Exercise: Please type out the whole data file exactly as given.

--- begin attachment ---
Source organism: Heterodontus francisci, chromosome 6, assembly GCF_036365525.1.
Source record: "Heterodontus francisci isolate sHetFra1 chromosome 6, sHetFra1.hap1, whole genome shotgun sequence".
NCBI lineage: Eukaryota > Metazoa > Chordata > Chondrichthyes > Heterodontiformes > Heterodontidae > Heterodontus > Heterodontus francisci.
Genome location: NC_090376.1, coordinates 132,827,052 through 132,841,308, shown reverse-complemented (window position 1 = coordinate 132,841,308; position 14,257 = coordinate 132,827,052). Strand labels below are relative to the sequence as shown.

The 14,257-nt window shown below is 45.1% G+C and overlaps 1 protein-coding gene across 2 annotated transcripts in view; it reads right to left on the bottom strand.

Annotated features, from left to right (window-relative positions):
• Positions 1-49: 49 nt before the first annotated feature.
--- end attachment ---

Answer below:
Source organism: Heterodontus francisci, chromosome 6, assembly GCF_036365525.1.
Source record: "Heterodontus francisci isolate sHetFra1 chromosome 6, sHetFra1.hap1, whole genome shotgun sequence".
NCBI lineage: Eukaryota > Metazoa > Chordata > Chondrichthyes > Heterodontiformes > Heterodontidae > Heterodontus > Heterodontus francisci.
Genome location: NC_090376.1, coordinates 132,827,052 through 132,841,308, shown reverse-complemented (window position 1 = coordinate 132,841,308; position 14,257 = coordinate 132,827,052). Strand labels below are relative to the sequence as shown.

The 14,257-nt window shown below is 45.1% G+C and overlaps 1 protein-coding gene across 2 annotated transcripts in view; it reads right to left on the bottom strand.

Annotated features, from left to right (window-relative positions):
• Positions 1-49: 49 nt before the first annotated feature.